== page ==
Wellbeing and the built environment
- Publication Date
- Karen Anderson FRSE
Architecture is an art when one consciously or unconsciously creates aesthetic emotion in the atmosphere, and when this environment produces wellbeing.Luis Barragan, winner of the second Pritzker Prize for Architecture in 1980
Barragan, Mexico’s most famous modern architect, rejected functionalism and championed ‘emotional architecture’ that ‘expressed serenity’. To him, creating a sense of wellbeing was core to how architecture, as a public art, makes its contribution to society. Making wellbeing a core aim of all design in the built environment and designing through the lenses of care and respect for people and the planet, rather than focussing on style, constructional pragmatism and short-term economics, is vital if we are to address our future challenges and guide the next generation of designers.
Buildings, public spaces, and infrastructure have a profound impact on our wellbeing. Who has not felt anxious as they negotiate a poorly lit car park access or underpass; or added angst when faced with a badly designed A&E reception in time of trauma or conversely the pleasure of sun flooding into a room? Putting human experience and opportunities to connect with the outdoors and nature at the heart of design decisions, at all scales from city planning to house design, improves the quality of our lives and health.
For decades, urban planners in Scotland have lauded the ground-breaking work of Jan Gehl, whose urban design, with supporting policy, transformed Copenhagen into a city for cyclists where now there are five times as many bikes as cars and residents spend an average four hours each week cycling. In 2010 Scottish Government set policy to achieve pedestrian and cyclist-friendly design in new residential areas¹, but it is only in the pandemic that most cities have actively encouraged cycling by ‘retrofitting’ our car-dominated streets. This is very much a work in progress, but it sits alongside other vital initiatives to connect our homes and offices to national walking and cycle routes, local facilities, public transport and to the creation of ‘20-minute neighbourhoods’; all making a built environment of less traffic and pollution, more walking, and healthier, lower carbon lives.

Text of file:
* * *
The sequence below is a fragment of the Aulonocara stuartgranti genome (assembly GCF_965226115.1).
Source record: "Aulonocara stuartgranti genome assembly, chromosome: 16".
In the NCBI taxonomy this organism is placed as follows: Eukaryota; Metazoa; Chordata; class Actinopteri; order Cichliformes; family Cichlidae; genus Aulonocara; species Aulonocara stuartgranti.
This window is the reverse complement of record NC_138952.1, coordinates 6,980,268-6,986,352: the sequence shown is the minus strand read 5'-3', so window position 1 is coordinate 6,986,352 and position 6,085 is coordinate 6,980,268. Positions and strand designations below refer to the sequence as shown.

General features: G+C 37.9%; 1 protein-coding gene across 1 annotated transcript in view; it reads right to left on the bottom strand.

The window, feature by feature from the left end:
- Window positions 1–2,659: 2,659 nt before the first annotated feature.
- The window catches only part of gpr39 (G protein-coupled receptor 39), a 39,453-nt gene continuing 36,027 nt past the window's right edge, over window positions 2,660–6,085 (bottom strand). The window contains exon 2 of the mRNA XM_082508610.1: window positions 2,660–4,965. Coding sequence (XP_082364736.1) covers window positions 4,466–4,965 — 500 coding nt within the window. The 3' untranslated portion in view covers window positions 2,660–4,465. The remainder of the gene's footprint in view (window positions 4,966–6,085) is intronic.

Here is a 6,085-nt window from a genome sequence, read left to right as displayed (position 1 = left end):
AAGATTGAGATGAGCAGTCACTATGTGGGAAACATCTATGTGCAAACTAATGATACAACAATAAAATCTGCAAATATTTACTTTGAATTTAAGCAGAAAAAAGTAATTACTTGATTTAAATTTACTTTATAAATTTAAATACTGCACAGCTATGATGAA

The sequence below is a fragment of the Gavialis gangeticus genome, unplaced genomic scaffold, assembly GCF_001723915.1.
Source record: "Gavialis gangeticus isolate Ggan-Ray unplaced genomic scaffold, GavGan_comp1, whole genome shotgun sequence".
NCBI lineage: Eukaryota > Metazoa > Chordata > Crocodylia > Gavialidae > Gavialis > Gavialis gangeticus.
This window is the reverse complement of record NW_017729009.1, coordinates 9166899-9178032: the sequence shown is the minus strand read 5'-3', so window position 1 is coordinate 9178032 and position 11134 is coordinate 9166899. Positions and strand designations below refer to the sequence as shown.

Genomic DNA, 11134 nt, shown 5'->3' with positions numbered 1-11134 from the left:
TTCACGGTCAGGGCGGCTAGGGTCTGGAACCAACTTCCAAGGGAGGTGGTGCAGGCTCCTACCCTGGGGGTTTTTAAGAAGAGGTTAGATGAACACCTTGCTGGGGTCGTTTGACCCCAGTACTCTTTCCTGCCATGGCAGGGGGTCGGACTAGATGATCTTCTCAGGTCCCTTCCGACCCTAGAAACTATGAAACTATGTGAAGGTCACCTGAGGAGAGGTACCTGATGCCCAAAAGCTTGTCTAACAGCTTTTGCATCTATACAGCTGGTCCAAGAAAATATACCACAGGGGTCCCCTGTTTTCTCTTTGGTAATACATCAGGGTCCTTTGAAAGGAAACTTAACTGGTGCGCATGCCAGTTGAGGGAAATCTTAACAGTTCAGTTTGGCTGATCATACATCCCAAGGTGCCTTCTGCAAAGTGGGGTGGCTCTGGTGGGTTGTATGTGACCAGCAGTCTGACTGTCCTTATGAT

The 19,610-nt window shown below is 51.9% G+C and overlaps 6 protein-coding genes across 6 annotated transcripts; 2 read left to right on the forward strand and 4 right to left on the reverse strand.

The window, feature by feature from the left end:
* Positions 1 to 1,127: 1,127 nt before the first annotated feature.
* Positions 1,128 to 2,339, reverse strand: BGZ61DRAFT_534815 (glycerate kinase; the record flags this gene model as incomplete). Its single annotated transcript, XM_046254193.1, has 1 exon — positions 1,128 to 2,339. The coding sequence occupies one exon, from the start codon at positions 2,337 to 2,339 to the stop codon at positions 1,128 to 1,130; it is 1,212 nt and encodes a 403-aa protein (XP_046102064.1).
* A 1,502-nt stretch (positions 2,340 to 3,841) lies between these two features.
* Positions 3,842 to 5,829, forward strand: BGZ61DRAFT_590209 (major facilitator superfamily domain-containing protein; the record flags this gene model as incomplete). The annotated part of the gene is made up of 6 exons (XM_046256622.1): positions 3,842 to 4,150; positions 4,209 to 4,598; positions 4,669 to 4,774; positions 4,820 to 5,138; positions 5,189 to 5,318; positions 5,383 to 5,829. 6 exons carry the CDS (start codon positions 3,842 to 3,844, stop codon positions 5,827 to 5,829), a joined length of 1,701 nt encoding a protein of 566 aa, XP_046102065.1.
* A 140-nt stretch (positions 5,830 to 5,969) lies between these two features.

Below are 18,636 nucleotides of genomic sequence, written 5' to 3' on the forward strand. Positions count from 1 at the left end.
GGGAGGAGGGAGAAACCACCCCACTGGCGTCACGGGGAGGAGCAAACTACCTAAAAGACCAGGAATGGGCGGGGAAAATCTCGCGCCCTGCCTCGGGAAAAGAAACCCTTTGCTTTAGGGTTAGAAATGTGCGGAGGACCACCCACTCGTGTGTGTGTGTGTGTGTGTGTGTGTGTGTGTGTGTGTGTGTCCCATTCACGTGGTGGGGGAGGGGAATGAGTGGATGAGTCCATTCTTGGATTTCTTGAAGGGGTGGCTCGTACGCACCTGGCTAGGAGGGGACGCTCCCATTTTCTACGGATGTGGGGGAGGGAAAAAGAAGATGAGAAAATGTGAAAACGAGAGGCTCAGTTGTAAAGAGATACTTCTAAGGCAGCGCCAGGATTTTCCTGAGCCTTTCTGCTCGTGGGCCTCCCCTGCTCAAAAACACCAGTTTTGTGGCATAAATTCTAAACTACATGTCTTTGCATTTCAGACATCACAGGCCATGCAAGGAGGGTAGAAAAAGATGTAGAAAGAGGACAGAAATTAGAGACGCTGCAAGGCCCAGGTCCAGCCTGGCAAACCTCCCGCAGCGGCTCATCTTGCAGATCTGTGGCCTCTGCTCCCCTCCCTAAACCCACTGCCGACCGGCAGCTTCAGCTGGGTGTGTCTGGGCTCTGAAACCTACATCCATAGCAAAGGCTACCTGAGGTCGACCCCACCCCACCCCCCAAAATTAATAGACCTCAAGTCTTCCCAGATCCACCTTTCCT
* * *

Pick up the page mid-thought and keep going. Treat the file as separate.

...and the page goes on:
Where once the shops and local high streets played a significant role in our social lives (particularly for the young and old) we now should actively design spaces focussed on bringing people together: attractive circulation areas with seating and gathering points, rather than corridors, in a research establishment; or shared ‘mini allotments’ with raised growing beds in new housing. Ideas sparked off colleagues in a casual setting have changed the world; those who grow food as a hobby are 3.5 times more likely to eat their ‘5 a day’ and get their required vitamin D. Such ‘designed in’ social facilities can also contribute to more supportive behaviour and inclusion and can respond creatively to our aging and changing demographics.
As we aim to design for net zero in new construction using systems, such as Passivhaus², it is important that we do not focus solely on the technical performance of our future buildings. If we are to create our own versions of Baragan’s ‘aesthetic emotion in the atmosphere’ we need to eschew the ‘standard layout’ in housing and all buildings and design for that view to the far hills or near garden, make spaces that inspire and where the sun shines into a bright sitting space or sheltered courtyard.
There is so much that is possible and lots to gain, and in the context of responsible use of the planet’s resources in the future, we cannot afford to miss opportunities to invest in the creative potential of good design to maximise the collateral well-being benefits it can create.
Karen Anderson FRSE is a Visiting Professor at Scott Sutherland School of Architecture and the Built Environment, and a Fellow of the Royal Society of Edinburgh.
This article originally appeared in ReSourcE magazine Spring 2022.
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